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Megan McArdle – Having a Rough Week

It appears many are on to her.  The downside of being an apologist for the banksters is that you face a lot of ridicule on the web.  That may not matter much for the time being, but as old media outlets like the New York Times, Washington Post and, yes, the Atlantic (where McArdle gets overpaid to write drivel) fade into history along with the 20th century of which they were emblematic, it may come to matter more.

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Greek Lawyers Strike…

when the government tries to impose a new tax.  This was back in May.

Establishment toadies like Megan McArdle like to look down their noses at the Greeks.  But that’s probably because those Greeks are onto something.  They have a very long history of tactical success, after all.

Many in these parts have opined that lawyer strikes are “unethical”.  Horseshit.  Not striking is unethical at the point when “representing” your client is often nothing more than enabling a government sham perpetrated at his expense.


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Filed under financial crisis, Striking lawyers

New Jersey Supreme Court Justice Goes on Strike

Thanks to Jeff Gamso for bringing this to my attention.

Disclaimer:  I don’t know much about New Jersey, or its Supreme Court, other than that it was the court that sent us William Brennan, who was a mixed bag.  I may have cited a case or two from there over my long career, but if I did I don’t specifically remember.

The short story is that the governor of NJ, Chris Christie (two Christ references in one name is a little much, isn’t it?  Or maybe it’s some kind of “mandate”), in a departure from decades of tradition, declined to re-appoint an already sitting state supreme court justice.  Continue reading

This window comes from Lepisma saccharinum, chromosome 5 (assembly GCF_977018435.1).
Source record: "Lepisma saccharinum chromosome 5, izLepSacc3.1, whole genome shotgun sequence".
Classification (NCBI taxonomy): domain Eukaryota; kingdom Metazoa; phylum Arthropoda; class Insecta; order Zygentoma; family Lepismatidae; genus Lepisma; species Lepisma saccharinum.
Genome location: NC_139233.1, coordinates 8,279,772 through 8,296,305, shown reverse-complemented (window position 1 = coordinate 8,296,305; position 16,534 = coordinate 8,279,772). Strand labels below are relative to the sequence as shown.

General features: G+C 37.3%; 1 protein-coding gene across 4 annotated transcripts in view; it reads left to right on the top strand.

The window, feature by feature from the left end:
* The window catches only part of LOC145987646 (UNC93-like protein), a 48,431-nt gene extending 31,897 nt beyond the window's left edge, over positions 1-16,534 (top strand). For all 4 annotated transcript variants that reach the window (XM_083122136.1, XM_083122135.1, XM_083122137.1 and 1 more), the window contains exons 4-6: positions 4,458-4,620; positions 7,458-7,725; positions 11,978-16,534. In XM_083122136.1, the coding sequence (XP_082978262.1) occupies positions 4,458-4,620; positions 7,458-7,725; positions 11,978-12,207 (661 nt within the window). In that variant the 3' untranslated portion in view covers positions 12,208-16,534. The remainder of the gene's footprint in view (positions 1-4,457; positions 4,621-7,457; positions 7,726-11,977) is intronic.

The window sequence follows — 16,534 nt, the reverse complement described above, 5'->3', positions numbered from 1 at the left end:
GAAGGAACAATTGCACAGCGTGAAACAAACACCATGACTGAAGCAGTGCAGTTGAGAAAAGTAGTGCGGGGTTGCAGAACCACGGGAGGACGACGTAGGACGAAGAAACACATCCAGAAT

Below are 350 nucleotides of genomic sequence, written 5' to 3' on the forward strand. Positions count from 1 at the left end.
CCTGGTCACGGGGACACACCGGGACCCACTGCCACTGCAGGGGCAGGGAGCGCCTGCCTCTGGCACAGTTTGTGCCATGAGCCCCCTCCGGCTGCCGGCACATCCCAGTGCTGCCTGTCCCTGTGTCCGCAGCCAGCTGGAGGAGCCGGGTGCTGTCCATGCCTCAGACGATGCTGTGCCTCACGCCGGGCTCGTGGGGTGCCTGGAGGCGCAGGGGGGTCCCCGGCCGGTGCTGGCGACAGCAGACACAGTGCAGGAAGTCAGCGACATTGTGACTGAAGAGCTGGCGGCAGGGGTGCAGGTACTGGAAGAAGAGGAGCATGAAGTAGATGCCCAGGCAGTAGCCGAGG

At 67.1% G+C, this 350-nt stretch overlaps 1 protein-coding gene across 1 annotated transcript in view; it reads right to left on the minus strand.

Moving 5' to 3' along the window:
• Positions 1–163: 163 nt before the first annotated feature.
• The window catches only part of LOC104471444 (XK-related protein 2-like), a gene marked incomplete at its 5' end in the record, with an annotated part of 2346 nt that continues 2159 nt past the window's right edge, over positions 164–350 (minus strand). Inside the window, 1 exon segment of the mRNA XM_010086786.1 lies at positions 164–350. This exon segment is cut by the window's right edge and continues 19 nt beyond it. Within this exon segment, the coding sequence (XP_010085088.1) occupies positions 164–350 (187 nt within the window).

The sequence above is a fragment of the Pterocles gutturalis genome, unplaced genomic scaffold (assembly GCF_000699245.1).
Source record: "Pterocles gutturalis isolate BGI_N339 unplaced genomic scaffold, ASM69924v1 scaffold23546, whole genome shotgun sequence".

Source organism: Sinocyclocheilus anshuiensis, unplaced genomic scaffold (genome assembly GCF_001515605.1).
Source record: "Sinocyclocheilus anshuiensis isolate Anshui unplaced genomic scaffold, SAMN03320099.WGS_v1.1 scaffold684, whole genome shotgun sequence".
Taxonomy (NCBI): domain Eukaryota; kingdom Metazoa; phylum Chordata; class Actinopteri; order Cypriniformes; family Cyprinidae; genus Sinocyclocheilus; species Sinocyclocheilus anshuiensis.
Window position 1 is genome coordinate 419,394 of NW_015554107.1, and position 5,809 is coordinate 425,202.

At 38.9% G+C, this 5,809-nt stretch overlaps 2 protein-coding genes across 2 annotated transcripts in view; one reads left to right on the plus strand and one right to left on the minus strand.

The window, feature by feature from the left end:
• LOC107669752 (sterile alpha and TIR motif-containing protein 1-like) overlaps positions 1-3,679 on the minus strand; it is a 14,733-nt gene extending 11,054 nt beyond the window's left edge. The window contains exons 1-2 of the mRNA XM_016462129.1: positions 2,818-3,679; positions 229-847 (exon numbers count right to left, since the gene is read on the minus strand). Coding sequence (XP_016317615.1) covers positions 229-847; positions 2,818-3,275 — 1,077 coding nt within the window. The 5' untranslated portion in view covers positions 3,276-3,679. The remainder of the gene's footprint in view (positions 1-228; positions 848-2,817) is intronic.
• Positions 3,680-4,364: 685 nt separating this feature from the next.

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Corruption is as Corruption does

This is a continuation of the previous post.

I choose to start from the proposition that Megan McArdle must be wrong.  I don’t have to go into it too deeply, because enough has been said about her here.

Suffice it to say that when she (or anyone else) tries to make fine distinctions to demonstrate why the political corruption in Greece – or Zimbabwe for that matter – is somehow worse because it’s not as “refined” or genteel as the political corruption in, say, the US, it reveals more about her than about the subject she is supposedly discussing.

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Greek Corruption (Bad) v. US and Anglo-Irish Corruption (Benign)

Over at Volokh, a recent debate I largely missed up to now over the relative ugliness of political corruption in Greece as opposed to Ireland and the US, among others.

Kevin Drum wasn’t buying the idea.  Neither do I.  But it’s going to take some time to come up with a decent post.  In the meantime I thought I’d post the links so that readers could get a head start before I do.  I mean, I have to be careful.  Meghan McArdle has weighed in, too.  And she’s important enough to write for The Atlantic.

I know, I know.  Like people are hanging on my every word.  Please, though – indulge me a little.


Filed under financial crisis, Judicial lying/cheating